[Tutor] A Python idiom that I don't get
kent37 at tds.net
Wed Apr 26 04:43:25 CEST 2006
Don Taylor wrote:
> I am trying to get some existing CPython 2.4 code working under Jython
> (2.1) and I am puzzled by a line in the following function. It seems to
> be a Python 2.4 idiom that is opaque to me.
> The line is:
> prefix = os.path.commonprefix(filter( bool, lines ))
> and I don't understand what that 'bool' is doing. Or rather, I think
> that I see what it is doing, but I am not sure - and I don't much like it.
> filter is the built-in filter and it requires a callable returning a
> bool as the first argument. It seems that 'bool' without arguments is a
> callable that always evaluates to True (or at least non-zero) so this
> 'bool' always returns True. Is this really true (sic) by intention or
> is it just an implemenation artifact?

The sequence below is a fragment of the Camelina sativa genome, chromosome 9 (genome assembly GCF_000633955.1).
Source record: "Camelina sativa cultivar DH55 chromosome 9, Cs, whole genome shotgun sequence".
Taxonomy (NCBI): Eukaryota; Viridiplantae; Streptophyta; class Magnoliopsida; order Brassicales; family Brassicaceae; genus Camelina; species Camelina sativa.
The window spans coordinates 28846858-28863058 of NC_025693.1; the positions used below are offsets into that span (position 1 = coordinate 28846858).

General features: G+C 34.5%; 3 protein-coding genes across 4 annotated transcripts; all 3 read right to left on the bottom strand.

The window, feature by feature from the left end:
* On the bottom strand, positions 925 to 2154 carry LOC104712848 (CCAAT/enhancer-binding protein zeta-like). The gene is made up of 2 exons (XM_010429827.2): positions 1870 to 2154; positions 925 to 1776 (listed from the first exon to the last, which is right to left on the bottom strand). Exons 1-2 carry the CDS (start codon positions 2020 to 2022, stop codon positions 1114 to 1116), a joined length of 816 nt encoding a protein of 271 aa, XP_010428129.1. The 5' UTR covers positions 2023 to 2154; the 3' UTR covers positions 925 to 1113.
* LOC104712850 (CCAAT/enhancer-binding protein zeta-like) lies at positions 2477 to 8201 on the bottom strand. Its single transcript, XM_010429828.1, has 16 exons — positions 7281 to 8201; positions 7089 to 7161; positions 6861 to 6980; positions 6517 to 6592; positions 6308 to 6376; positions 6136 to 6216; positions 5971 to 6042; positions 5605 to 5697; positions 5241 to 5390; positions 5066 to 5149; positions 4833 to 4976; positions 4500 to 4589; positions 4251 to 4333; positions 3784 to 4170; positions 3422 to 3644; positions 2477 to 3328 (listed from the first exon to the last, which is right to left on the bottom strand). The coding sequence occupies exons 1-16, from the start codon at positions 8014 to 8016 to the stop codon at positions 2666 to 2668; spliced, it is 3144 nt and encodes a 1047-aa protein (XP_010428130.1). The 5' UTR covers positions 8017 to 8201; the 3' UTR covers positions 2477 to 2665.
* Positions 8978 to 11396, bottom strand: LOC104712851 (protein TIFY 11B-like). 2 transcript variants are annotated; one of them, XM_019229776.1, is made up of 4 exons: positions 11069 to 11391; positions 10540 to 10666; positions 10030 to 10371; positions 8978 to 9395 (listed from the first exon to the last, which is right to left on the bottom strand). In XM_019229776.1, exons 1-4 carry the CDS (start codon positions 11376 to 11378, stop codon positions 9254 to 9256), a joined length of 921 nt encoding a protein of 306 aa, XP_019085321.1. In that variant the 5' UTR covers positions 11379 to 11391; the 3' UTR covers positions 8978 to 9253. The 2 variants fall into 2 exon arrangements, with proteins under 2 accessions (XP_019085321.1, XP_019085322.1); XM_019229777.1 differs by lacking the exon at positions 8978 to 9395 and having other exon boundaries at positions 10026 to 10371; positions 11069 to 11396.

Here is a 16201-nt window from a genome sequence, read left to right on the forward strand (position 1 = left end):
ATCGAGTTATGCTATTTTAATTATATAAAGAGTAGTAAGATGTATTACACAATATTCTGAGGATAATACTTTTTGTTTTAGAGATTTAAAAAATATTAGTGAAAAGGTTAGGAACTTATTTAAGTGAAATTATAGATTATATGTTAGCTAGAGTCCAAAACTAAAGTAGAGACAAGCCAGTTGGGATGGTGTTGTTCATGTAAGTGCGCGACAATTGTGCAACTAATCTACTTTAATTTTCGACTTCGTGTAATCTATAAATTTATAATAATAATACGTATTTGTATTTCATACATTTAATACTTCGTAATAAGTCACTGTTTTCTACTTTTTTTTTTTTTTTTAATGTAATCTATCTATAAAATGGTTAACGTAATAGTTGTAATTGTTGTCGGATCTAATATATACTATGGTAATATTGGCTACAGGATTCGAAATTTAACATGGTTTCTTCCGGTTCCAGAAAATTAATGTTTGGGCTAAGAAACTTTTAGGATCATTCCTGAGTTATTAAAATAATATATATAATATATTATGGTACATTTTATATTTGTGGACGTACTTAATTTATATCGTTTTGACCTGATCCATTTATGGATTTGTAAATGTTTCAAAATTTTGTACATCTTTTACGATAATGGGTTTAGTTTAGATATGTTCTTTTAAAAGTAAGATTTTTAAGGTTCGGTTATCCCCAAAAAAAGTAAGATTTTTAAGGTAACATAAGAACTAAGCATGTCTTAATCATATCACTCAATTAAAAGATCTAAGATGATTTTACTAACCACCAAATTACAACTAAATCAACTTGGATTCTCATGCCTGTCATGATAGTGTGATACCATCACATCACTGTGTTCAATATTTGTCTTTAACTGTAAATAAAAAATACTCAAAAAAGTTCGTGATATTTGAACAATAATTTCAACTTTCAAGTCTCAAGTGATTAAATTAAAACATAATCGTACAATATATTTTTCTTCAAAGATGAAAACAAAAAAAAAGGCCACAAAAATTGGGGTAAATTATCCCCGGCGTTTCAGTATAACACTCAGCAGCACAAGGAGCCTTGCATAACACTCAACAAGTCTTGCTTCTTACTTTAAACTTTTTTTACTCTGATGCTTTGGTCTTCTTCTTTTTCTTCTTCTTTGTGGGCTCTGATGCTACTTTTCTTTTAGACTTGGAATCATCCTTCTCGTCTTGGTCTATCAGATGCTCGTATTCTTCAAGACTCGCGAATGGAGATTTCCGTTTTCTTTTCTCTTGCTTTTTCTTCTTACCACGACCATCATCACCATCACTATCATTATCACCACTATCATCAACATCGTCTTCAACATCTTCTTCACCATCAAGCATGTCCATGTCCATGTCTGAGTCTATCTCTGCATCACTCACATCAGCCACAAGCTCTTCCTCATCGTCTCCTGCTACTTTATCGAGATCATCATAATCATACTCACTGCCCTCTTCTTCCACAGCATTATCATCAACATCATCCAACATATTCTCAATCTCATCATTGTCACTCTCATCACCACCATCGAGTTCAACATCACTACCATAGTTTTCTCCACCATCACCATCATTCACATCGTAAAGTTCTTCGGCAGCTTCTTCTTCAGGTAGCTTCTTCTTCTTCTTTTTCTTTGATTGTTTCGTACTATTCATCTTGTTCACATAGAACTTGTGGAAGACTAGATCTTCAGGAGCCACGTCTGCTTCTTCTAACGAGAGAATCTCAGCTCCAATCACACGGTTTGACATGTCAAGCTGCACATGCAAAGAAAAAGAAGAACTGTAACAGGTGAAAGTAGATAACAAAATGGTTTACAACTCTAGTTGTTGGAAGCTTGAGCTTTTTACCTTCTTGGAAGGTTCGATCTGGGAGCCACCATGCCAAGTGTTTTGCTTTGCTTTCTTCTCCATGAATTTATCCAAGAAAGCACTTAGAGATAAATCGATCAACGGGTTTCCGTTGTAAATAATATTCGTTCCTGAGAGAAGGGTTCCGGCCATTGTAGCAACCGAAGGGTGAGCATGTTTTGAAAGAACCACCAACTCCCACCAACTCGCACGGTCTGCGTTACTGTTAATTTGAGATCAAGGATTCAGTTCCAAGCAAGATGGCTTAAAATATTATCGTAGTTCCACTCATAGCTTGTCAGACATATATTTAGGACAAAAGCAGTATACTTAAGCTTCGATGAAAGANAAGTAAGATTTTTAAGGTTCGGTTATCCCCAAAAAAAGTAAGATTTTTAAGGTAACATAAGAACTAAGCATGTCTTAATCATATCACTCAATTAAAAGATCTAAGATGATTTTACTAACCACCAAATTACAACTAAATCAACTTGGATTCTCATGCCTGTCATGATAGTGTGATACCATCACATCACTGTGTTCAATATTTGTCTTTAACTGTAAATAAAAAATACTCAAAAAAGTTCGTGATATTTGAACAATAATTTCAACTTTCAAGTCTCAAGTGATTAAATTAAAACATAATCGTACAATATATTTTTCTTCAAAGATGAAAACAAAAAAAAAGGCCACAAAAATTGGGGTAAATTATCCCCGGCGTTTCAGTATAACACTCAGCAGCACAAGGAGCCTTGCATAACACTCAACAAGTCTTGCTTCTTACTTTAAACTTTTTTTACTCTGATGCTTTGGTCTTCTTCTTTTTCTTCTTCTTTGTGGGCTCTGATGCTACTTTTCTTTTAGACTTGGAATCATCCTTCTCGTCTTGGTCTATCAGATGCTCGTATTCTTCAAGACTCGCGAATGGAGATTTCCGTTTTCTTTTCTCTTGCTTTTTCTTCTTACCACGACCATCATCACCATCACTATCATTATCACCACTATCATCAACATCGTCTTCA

No, bool() doesn't always return true, it returns true for arguments
that would evaluate to true in a boolean context, and false otherwise.
In : bool(0)
In : bool(1)
In : bool()
In : bool(42)
> I tried replacing 'bool' with 'True' but that won't work because True is
> not callable.
> I replaced 'bool' with 'lambda True: True' as in:
> prefix = os.path.commonprefix(filter( lambda True: True, lines ))
> and that does seem to work - and pass its unit tests.
This works but it isn't doing what you think it is.
lambda True: True
is the same as
lambda x: x
i.e. it is just an identity function.
> Have I got this right and can I replace 'bool' with the lambda expression?
> Or is there a clearer way to do this?
Try filter(None, lines) or use a list comprehension:
[ line for line in lines if line ]
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